The left is going to make attacking Jeff Sessions the cornerstone of its early resistance to Donald Trump. Elizabeth Warren, a possible presidential contender in 2020, sounded the call almost immediately, asserting a moral imperative to block Sessions’ confirmation.
The alleged moral imperative is based on stale and, in some cases, disputed claims of mildly racist comments that were alleged 30 years ago when Sessions was denied confirmation for a federal judgeship. Warren stated:
Thirty years ago, a different Republican Senate rejected Senator Sessions’ nomination to a federal judgeship. In doing so, that Senate affirmed that there can be no compromise with racism; no negotiation with hate. Today, a new Republican Senate must decide whether self-interest and political cowardice will prevent them from once again doing what is right.
But did the Senate get it right 30 years ago. Arlen Specter, who cast the deciding vote against Sessions, later concluded it did not. Specter, who has never big on confessing error, called his vote a “mistake” that “remains one of my biggest regrets.”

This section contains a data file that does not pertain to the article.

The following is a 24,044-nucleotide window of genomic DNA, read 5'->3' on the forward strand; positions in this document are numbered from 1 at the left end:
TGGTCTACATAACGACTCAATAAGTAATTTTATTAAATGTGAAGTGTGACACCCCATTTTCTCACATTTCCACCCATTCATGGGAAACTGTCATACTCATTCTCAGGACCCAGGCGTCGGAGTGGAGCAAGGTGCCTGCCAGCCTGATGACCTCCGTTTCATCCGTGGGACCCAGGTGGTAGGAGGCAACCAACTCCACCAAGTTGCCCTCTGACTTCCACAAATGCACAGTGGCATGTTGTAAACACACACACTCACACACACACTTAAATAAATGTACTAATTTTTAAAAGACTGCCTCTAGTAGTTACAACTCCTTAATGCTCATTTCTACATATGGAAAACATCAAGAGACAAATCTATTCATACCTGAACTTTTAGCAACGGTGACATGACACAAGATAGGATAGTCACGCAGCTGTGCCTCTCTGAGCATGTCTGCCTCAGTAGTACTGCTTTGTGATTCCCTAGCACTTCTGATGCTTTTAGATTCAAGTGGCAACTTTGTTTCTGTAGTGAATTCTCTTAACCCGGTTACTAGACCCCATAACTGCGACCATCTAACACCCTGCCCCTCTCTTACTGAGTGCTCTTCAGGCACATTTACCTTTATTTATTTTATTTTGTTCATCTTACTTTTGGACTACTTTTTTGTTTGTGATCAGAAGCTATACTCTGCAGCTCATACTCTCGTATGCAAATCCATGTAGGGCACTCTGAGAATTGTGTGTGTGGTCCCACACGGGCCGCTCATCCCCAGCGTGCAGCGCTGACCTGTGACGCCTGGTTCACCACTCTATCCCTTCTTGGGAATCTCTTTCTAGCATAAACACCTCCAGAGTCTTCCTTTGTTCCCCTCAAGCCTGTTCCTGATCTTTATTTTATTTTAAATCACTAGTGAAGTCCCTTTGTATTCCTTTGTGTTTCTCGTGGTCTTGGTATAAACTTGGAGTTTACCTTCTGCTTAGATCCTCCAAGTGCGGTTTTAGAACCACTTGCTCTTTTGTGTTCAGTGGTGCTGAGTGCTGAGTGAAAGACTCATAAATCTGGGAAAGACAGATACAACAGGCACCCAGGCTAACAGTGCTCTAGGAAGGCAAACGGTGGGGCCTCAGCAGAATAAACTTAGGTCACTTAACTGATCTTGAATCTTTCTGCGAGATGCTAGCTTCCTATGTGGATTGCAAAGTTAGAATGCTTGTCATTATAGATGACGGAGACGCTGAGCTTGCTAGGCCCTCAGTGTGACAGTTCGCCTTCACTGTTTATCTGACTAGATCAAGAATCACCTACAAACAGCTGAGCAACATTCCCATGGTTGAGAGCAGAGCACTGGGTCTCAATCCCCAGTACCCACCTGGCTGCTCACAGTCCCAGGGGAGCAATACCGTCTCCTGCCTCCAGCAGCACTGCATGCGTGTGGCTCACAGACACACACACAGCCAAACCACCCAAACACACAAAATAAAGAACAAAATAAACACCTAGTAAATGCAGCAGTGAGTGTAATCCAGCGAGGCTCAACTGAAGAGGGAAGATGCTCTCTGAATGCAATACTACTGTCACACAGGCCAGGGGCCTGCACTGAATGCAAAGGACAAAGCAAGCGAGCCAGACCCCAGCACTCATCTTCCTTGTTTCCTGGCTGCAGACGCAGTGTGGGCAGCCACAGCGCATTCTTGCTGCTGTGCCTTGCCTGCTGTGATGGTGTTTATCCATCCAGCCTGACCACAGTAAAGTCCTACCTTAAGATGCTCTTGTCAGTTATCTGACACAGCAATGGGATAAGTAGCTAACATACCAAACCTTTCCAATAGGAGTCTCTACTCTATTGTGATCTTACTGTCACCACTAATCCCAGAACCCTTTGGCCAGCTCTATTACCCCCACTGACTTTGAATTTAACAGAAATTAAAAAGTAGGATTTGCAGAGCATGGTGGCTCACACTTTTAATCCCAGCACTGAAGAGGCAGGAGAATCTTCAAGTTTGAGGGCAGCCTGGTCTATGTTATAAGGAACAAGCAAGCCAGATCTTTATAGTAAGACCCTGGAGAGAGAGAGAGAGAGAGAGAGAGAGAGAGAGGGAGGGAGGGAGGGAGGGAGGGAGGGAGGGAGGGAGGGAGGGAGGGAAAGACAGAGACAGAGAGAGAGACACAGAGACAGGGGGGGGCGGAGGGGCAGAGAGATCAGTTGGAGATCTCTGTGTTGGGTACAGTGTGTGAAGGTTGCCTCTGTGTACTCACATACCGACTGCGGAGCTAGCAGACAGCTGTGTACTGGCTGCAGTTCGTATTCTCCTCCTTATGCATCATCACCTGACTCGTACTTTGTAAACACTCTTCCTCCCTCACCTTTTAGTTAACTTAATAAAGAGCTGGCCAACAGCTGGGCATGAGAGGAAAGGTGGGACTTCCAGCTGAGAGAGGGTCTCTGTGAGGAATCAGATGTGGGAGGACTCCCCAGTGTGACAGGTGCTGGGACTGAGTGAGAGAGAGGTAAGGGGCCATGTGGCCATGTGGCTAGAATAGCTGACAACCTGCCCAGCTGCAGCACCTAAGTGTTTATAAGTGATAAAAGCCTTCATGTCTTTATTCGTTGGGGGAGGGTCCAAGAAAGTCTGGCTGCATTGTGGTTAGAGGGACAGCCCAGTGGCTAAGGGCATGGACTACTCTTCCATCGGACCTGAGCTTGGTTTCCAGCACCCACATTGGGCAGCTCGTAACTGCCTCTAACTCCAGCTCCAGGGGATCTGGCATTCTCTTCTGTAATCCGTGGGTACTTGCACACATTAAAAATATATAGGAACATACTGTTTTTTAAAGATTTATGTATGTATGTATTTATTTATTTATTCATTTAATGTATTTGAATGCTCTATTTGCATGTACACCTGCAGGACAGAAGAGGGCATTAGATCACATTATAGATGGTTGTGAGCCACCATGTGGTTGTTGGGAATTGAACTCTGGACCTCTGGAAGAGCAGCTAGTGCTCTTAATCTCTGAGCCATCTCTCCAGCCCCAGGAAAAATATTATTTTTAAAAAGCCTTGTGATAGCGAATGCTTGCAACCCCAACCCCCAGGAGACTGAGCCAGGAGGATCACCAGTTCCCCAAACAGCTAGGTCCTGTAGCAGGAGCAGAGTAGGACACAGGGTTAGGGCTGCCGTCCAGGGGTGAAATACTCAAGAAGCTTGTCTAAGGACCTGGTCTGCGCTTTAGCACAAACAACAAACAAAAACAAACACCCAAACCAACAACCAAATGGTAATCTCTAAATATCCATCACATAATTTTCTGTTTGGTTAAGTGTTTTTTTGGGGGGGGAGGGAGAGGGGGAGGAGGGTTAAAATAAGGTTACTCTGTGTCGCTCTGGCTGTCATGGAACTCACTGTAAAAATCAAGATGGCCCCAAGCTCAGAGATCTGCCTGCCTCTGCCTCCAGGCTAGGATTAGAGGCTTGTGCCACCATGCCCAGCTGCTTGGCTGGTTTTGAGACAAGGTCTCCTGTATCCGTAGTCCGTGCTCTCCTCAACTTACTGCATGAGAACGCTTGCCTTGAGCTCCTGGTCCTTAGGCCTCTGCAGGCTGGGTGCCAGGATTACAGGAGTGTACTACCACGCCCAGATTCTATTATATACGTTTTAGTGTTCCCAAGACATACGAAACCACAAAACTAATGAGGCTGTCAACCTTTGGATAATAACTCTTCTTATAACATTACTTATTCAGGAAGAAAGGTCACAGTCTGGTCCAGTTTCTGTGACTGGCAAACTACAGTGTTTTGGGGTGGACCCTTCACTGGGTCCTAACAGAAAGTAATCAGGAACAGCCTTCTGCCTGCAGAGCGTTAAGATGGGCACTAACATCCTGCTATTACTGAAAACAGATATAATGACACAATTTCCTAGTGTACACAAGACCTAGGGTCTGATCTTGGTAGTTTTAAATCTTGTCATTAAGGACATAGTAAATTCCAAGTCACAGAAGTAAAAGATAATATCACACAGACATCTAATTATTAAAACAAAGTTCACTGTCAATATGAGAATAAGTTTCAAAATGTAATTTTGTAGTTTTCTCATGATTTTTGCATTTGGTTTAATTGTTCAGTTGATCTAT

Specter was right. Let’s look beyond disputed allegations about stray remarks to Sessions’ record.
Mark Hemmingway points out:
As a U.S. Attorney, [Sessions] filed several cases to desegregate schools in Alabama. And he also prosecuted the head of the state Klan, Henry Francis Hays, for abducting and killing Michael Donald, a black teenager selected at random. Sessions insisted on the death penalty for Hays.
When he was later elected the state Attorney General, Sessions followed through and made sure Hays was executed. The successful prosecution of Hays also led to a $7 million civil judgment against the Klan, effectively breaking the back of the KKK in Alabama.
In Warren’s terms, Sessions refused to compromise with racism and negotiate with hate.
The Democrats don’t have the votes to block Sessions’ confirmation. Thanks to rules changes pushed through by Harry Reid, it no longer requires 60 votes to confirm presidential appointees….